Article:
The City of Burlington has approved changes to the Burlington Town Center redevelopment project that will add 16 additional apartment units and eliminate 40,000 square feet of planned retail space. The changes for developer Don Sinex's project were approved administratively, with no public input.
Sinex described the alterations to CityPlace Burlington plans as an inevitable part of the development process. "We didn’t change any aspect of the design. We didn’t change the square footage," he said.
"We would expect a project of this size to make changes," said Mary O'Neil, a city planner.
The 16 new units will be constructed on the second, third and fourth stories of the planned building, under the original footprint. The 14-story development will now include 288 units,up from 272 in the original design.
Project opponents aren't taking the changes lightly.
Attorney John Franco had sued to stop the redevelopment on behalf of the grassroots Coalition for a Livable City. He argued that the changes violate a settlement agreement that Sinex signed last July.
Franco said that the project originally called for 761 parking spots, but that the settlement added 200, for a total of 961. But the current plan calls for 22 fewer parking spaces, and Franco alleged that Sinex had surreptitiously decreased the amount.
"It's an increase in units, and a decrease in available parking," Franco said. "That's a problem."
Both Sinex and O'Neil contended that the changes have not eliminated parking. Both said the plan adheres to the legal settlement. Sinex said the original plan called for a parking capacity for 761 vehicles — not spaces, and that tight valet parking can accommodate more vehicles.
Franco, who first heard of the changes from Seven Days, said he would ask Sinex not to pursue them. Franco said he could take the developer back to court. "A settlement agreement with these guys isn't worth the powder to blow it to hell," said Franco.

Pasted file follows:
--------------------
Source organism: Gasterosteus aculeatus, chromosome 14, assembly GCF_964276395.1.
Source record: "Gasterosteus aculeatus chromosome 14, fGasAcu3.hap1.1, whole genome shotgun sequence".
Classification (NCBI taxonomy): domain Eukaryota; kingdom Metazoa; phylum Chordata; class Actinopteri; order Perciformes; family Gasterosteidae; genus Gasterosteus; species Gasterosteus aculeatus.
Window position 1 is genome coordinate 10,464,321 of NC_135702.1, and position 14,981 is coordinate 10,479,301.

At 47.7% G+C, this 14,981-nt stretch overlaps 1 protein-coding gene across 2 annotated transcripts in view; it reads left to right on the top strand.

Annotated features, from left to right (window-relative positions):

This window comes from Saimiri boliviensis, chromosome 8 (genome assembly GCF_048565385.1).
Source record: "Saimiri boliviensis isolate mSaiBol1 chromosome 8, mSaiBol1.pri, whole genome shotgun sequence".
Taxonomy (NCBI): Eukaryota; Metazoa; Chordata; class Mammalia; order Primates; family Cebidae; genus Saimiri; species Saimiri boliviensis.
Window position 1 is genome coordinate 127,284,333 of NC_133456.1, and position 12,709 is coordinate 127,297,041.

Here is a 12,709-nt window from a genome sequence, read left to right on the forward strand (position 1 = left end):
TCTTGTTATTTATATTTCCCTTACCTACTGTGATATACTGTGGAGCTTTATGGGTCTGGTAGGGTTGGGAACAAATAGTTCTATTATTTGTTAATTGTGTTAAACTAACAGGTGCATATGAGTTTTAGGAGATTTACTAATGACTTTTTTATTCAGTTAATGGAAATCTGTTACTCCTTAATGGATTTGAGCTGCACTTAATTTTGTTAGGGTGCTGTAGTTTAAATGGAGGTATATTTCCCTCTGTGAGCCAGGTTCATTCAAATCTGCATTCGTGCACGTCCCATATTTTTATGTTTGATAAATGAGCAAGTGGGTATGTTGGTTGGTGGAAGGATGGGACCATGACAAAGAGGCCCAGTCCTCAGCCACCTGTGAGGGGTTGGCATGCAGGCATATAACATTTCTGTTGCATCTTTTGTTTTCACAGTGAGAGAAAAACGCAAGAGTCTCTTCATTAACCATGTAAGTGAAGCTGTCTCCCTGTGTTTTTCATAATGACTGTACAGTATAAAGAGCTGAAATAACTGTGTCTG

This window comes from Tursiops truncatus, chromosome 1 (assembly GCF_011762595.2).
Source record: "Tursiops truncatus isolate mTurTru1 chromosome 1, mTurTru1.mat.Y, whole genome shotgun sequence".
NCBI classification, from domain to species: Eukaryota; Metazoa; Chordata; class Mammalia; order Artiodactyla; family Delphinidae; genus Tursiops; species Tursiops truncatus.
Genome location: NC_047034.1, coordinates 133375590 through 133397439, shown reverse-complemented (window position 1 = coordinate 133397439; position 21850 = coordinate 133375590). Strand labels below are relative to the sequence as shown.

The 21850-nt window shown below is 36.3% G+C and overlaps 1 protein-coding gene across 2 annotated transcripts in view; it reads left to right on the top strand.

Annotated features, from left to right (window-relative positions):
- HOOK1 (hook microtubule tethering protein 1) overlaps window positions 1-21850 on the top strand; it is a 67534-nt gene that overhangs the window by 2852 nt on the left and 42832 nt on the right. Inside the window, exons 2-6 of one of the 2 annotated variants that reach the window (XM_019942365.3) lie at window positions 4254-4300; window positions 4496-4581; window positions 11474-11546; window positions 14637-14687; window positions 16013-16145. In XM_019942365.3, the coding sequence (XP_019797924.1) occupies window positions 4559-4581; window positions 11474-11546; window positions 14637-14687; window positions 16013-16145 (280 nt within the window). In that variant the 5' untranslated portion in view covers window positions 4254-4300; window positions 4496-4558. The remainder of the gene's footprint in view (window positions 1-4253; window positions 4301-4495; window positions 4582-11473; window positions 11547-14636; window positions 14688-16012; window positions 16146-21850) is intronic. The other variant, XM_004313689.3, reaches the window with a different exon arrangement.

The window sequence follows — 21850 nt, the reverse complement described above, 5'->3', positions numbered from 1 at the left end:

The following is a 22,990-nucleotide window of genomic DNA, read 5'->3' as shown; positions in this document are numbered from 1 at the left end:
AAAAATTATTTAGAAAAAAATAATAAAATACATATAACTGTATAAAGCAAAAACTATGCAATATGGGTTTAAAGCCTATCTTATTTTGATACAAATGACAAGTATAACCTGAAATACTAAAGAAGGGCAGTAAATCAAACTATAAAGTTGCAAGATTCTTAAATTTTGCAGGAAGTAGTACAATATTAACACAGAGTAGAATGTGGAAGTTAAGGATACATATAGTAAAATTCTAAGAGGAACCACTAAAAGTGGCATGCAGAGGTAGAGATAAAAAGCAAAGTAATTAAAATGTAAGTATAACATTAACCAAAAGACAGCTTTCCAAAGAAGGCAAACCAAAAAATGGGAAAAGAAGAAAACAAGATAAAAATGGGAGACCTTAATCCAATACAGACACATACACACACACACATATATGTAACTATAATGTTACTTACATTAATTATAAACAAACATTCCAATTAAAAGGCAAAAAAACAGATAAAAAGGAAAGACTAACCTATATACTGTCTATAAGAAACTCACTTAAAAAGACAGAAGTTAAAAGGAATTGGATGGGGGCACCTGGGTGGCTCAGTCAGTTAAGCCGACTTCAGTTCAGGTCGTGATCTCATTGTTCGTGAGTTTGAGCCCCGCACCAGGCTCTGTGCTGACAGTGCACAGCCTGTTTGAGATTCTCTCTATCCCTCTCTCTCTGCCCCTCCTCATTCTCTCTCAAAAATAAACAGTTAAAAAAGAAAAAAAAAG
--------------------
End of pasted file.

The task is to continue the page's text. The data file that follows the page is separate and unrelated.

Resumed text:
Demolition of the existing mall is underway.
Sinex attributed the new plans to the "prohibitive" cost of excavating for underground parking; now, he will dig a half — rather than one full — story below ground. It will save nearly $5 million in construction costs, though it will also force him to eliminate 40,000 square feet in underground retail space.
"In the field, you find conditions that are not economically or practically conducive to the original thought," Sinex said. "You have to be flexible."
Sinex said he increased the number of housing units after the state lifted a cap of 275 that oncetriggered additional environmental review.
The project has had a setback. Construction fell behind schedule after a contractor in late January found asbestos in the glue used for a rubber roofing membrane, according to Sinex. He said he worked with the state Department of Health to develop an abatement plan to dispose of the material, contained in an adhesive layer about a millimeter thick.
It should be removed in April, but the discovery has put the project nearly two months behind schedule. Foundation work is now expected to begin in early June, Sinex said, with construction scheduled for next September.
A few more tweaks to the plan are possible.
Sinex recently applied for permits for leisure space for tenants, including a pool, dining room, workout room, sauna and spa on the seventh and 12th stories. That proposal is subject to the approval of the Development Review Board.